The voters I have spent much of my career representing before the Supreme Court, owe a special debt of gratitude to Justice Stevens. He wrote the opinion for the Court in the first case I argued, Chisom v. Roemer, 501 U.S. 380 (1991), where the Court held that section 2 of the Voting Rights Act covers judicial elections. And he announced the judgment of the Court in the second case I argued, Morse v. Republican Party of Virginia, 517 U.S. 186 (1996), where the Court held that the Act covered the Republican Party’s nominating process. He long ago recognized the problems with political gerrymandering, political patronage, and campaign finance.
I loved watching the Justice at oral argument. He was a great questioner. My favorite, because it indicated so much about how his mind worked, was a question he often asked in statutory cases. Here’s the version he asked opposing counsel the final time I got to argue before him, in Dolan v. United States: “Let me ask you this question: If we conclude there is a hole in the statute that Congress has to amend, is it more likely that Congress will cure the statute if we rule for you or if we rule against you?” That question captures so much of Justice Stevens—the courtesy, the sophistication, and the concern with the real-world consequences of the Court’s rulings.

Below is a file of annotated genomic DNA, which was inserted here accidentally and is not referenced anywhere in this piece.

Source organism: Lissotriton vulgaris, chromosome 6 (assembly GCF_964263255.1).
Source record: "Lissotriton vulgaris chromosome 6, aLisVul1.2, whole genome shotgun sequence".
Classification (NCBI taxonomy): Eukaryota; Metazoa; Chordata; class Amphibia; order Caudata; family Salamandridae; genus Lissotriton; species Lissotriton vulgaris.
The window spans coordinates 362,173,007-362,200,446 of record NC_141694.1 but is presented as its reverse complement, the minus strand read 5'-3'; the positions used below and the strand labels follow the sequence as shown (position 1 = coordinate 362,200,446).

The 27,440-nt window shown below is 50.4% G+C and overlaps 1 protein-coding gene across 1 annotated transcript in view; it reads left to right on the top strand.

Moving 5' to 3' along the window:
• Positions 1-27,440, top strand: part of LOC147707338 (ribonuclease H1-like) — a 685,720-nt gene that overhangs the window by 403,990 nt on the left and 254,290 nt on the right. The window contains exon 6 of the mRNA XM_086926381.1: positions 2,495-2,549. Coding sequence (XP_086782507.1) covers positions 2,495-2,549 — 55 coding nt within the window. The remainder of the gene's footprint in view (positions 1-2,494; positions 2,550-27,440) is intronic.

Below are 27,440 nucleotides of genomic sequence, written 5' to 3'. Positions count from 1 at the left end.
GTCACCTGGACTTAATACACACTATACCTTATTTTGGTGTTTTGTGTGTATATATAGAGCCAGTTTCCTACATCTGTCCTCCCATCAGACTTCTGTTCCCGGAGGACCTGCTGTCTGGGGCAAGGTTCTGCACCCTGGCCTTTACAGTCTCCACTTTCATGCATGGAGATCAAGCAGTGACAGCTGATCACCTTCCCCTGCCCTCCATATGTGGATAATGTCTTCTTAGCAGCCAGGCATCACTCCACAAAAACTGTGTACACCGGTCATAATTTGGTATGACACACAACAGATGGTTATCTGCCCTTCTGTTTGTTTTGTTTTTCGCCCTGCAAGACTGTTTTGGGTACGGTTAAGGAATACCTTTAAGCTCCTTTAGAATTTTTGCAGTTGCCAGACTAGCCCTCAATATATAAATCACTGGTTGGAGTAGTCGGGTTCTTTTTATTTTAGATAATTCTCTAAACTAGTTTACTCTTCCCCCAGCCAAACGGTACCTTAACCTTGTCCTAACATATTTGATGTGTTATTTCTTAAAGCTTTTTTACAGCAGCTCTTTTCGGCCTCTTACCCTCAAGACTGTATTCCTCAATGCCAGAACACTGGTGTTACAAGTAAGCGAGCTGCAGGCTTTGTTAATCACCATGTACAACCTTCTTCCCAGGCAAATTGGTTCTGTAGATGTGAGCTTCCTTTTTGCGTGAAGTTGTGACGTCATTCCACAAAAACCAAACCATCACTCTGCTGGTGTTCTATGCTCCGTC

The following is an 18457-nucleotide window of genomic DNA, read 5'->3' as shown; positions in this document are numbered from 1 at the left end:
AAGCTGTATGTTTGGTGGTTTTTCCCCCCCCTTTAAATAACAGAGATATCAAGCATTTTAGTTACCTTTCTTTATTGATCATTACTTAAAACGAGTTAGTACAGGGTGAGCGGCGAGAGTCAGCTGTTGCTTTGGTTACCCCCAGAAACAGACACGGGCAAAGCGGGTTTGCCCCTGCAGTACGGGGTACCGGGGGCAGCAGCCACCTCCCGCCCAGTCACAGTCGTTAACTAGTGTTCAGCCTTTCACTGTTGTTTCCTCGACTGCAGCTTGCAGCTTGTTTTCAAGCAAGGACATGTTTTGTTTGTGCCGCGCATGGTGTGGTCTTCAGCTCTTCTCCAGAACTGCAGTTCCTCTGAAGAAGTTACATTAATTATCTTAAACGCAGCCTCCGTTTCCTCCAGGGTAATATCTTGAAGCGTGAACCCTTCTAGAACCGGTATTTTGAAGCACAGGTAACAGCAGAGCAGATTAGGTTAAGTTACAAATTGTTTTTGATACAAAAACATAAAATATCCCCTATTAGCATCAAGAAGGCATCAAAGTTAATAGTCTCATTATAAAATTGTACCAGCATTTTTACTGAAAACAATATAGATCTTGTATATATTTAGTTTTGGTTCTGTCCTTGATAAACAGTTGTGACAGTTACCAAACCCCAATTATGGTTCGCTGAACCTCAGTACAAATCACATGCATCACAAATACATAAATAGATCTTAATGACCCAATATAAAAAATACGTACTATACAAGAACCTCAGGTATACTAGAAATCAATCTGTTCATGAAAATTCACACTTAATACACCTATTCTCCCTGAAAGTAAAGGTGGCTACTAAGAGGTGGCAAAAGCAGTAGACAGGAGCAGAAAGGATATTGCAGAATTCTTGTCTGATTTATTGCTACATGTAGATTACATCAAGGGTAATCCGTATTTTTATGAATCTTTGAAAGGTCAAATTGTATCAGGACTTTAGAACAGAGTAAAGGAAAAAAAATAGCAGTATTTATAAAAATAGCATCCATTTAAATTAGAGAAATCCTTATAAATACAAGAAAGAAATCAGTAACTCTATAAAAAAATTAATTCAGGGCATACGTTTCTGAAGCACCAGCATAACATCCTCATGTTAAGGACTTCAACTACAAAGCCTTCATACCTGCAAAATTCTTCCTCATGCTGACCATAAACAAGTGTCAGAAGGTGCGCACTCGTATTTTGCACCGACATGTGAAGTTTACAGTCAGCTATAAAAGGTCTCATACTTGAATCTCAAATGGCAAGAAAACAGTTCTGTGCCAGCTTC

Pamela S. Karlan is the Kenneth and Harle Montgomery Professor of Public Interest Law and Co-Director of the Supreme Court Litigation Clinic at Stanford Law School. One of the nation’s leading experts on voting and the political process, she has served as a commissioner on the California Fair Political Practices Commission, an assistant counsel and cooperating attorney for the NAACP Legal Defense Fund, and a Deputy Assistant Attorney General in the Civil Rights Division of the U.S. Department of Justice (where she received the Attorney General’s Award for Exceptional Service – the department’s highest award for employee performance – as part of the team responsible for implementing the Supreme Court’s decision in United States v. Windsor).